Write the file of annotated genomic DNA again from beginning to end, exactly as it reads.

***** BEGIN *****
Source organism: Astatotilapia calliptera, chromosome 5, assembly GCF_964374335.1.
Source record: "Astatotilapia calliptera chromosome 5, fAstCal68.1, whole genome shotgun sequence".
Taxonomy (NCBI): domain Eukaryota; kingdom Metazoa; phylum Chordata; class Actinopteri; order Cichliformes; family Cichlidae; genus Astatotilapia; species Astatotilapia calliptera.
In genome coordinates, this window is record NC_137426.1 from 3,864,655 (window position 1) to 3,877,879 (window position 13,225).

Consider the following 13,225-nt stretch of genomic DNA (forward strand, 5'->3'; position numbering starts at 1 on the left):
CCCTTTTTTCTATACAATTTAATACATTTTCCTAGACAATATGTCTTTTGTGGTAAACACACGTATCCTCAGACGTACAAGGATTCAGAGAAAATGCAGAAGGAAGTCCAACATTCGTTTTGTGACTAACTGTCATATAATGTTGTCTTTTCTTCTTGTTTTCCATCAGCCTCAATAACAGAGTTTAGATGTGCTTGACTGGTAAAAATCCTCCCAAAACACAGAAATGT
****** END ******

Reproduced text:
Source organism: Astatotilapia calliptera, chromosome 5, assembly GCF_964374335.1.
Source record: "Astatotilapia calliptera chromosome 5, fAstCal68.1, whole genome shotgun sequence".
Taxonomy (NCBI): domain Eukaryota; kingdom Metazoa; phylum Chordata; class Actinopteri; order Cichliformes; family Cichlidae; genus Astatotilapia; species Astatotilapia calliptera.
In genome coordinates, this window is record NC_137426.1 from 3,864,655 (window position 1) to 3,877,879 (window position 13,225).

Consider the following 13,225-nt stretch of genomic DNA (forward strand, 5'->3'; position numbering starts at 1 on the left):
CCCTTTTTTCTATACAATTTAATACATTTTCCTAGACAATATGTCTTTTGTGGTAAACACACGTATCCTCAGACGTACAAGGATTCAGAGAAAATGCAGAAGGAAGTCCAACATTCGTTTTGTGACTAACTGTCATATAATGTTGTCTTTTCTTCTTGTTTTCCATCAGCCTCAATAACAGAGTTTAGATGTGCTTGACTGGTAAAAATCCTCCCAAAACACAGAAATGT